Entrisphere’s multiservice platform eases migration

May 1, 2005

Composed of an 18-slot, 14-RU chassis, Entrisphere’s BLM 1500 broadband loop multiplexer is a multiservice access platform (MSAP) that integrates a range of access-network service and transport functions. The platform combines the functions of an FSAN-based PON optical line terminal, next generation digital loop carrier/DSL access multiplexer, and packet voice gateway to support IP and analog video as well as SONET and IP transport.

The company says MSAP is designed to preserve a carrier’s investments in copper networks and existing management systems, while enabling the service provider to make paced transitions from circuit-switched to converged packet networks or from copper to FTTP networks.
Entrisphere’s BLM-1500 is a multiservice access platform that provides a full range of circuit- and packet-based network service and transport functions over fiber and copper infrastructure.

“The theme that you’ll hear over and over again here is incremental transition to new networks. [Carriers] know they need to go to a fiber network, they know they need to go to an all-IP network, but they’ve still got to get business done today,” explains Entrisphere marketing director Don McCullough. “We emphasize line-by-line migration. Rather than a ‘build it and they will come’ kind of mentality, it’s, ‘When somebody orders service, we turn up that particular customer,’ either into the IP world or the fiber world.”

Designed for remote-terminal or central office (CO) deployment, the platform’s architecture incorporates a 60-Gbit/sec redundant switch fabric with a 300-Gbit/sec backplane, two switch-fabric packs, and 16 universal application slots for network or subscriber interfaces. The 7-ft chassis is GR-487-certified for use in extreme outdoor environments.

For integration into existing carrier operations, the platform is compliant with a comprehensive range of standards, including ITU G.983, GR-303, TR-08 Mode I and II, H.248, TR-57, GR -253, GR-487, and NEBS Level 3. In addition, the platform is OSMINE-certified for TIRKS, LFACS, SWITCH/DLE, TEMS, and NMA Telcordia systems.

The “any service, any slot” platform includes a unified management interface and is suitable for delivering video, high-speed data, packet voice, Ethernet, and transparent LAN services. Specific applications include support for FTTP, RF video, voice over IP and packet voice (H.248), ADSL and ADSL2+, Gigabit Ethernet, Fast Ethernet, OC-48, T1 (HiCap), DS-3, and POTS. According to the company, the platform’s most salient features include its FSAN-compliant BPON capability, interoperability with third-party optical-network terminals, its H.248 softswitch interface for POTS and PON, and embedded IGMP support for IPTV over ADSL2+ and PON.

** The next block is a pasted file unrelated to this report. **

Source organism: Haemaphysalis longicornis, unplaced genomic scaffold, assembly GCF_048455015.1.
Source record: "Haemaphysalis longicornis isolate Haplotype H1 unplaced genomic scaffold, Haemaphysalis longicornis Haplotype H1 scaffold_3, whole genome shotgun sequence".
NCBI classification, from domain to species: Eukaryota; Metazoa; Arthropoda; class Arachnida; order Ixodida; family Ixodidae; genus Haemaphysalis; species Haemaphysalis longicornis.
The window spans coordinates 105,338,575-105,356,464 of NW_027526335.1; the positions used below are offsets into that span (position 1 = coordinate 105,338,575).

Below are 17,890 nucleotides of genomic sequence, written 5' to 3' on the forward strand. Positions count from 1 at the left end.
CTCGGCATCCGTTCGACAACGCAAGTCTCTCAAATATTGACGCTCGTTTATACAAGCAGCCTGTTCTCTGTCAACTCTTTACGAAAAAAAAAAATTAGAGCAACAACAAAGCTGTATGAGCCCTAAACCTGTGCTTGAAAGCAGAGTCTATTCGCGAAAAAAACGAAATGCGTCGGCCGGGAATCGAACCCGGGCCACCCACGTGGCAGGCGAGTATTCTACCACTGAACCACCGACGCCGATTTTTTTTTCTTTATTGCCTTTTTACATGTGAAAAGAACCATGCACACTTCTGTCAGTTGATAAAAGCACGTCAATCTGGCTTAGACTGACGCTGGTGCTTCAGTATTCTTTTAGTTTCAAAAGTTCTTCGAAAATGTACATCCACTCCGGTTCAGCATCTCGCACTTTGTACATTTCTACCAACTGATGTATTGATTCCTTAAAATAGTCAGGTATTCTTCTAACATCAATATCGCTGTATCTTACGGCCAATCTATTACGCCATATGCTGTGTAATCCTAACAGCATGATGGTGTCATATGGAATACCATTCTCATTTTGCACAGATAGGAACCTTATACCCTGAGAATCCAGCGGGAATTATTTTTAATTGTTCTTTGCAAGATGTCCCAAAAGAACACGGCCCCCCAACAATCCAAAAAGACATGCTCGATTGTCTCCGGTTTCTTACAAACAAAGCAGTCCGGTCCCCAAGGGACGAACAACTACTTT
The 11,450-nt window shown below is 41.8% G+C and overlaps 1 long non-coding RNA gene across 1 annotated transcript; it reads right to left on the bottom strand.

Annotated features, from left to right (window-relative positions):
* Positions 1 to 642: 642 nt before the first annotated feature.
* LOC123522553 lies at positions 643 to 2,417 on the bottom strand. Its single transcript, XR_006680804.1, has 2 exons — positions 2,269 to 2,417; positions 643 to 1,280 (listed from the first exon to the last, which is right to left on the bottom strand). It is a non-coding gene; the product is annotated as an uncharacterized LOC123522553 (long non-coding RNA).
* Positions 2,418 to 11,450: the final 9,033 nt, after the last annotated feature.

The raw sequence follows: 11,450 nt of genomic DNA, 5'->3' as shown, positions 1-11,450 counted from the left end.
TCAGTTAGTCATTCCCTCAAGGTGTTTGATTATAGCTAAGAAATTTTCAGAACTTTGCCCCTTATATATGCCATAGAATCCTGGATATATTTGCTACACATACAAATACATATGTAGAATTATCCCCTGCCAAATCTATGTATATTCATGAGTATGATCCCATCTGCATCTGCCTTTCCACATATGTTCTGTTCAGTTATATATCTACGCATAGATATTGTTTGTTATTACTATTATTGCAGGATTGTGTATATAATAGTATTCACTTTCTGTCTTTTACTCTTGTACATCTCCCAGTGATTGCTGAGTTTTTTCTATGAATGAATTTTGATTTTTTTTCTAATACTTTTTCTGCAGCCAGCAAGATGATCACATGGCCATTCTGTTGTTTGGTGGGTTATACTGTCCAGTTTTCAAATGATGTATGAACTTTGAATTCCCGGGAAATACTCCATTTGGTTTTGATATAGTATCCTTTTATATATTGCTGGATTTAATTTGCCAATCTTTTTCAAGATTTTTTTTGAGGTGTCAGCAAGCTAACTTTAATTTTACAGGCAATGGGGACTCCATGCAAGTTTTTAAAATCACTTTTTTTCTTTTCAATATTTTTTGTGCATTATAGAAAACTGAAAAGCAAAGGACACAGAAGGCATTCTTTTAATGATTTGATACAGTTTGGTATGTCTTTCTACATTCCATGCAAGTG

This “forward-looking” mix of functionality is “very important, fundamentally because we’re talking about an outside-plant product,” notes Michael Kennedy of research group Network Strategy Partners. “That box sitting out there in a remote terminal is probably going to sit there for the next 30 years. They may not sell a lot of those features, but as an outside plant engineer, I wouldn’t buy a box that didn’t have that support. I may not need it for another 10 years, but I sure want to know that it’s going to be there when I do need it.”

Describing the platform’s embedded IGMP functionality, McCullough says, “IP multicast is one of the areas that provides a differentiation for us. We’ve pushed that functionality out to the service cards; then you’re serving a few dozen customers. Telephone companies like that because it ensures their performance of IP channel change. It also improves the network’s economics, because you aren’t having to reinforce IGMP functionality as penetration grows-you’re actually slotting it in as you turn up customers. It also improves security, because if you had some sort of denial-of-service attack, if you take out that centralized router, you’re taking out tens of thousands of customers. If you take out our service card, you’re only taking out a few dozen customers.”

“They’ve taken pains to make the CO side of the system fully compatible with traditional telephony,” concurs Kennedy. “That’s a source of quite a bit of savings, in that functions of digital-crossconnect systems, of SONET [add/drop multiplexers], of some ATM functionality is built-in, so you can eliminate quite a bit of legacy equipment.”

“As you are delivering more bandwidth out into the loop, it becomes important not to have a separate add/drop multiplexer,” adds McCullough, “Really, OC-48 is the critical bandwidth limit.”

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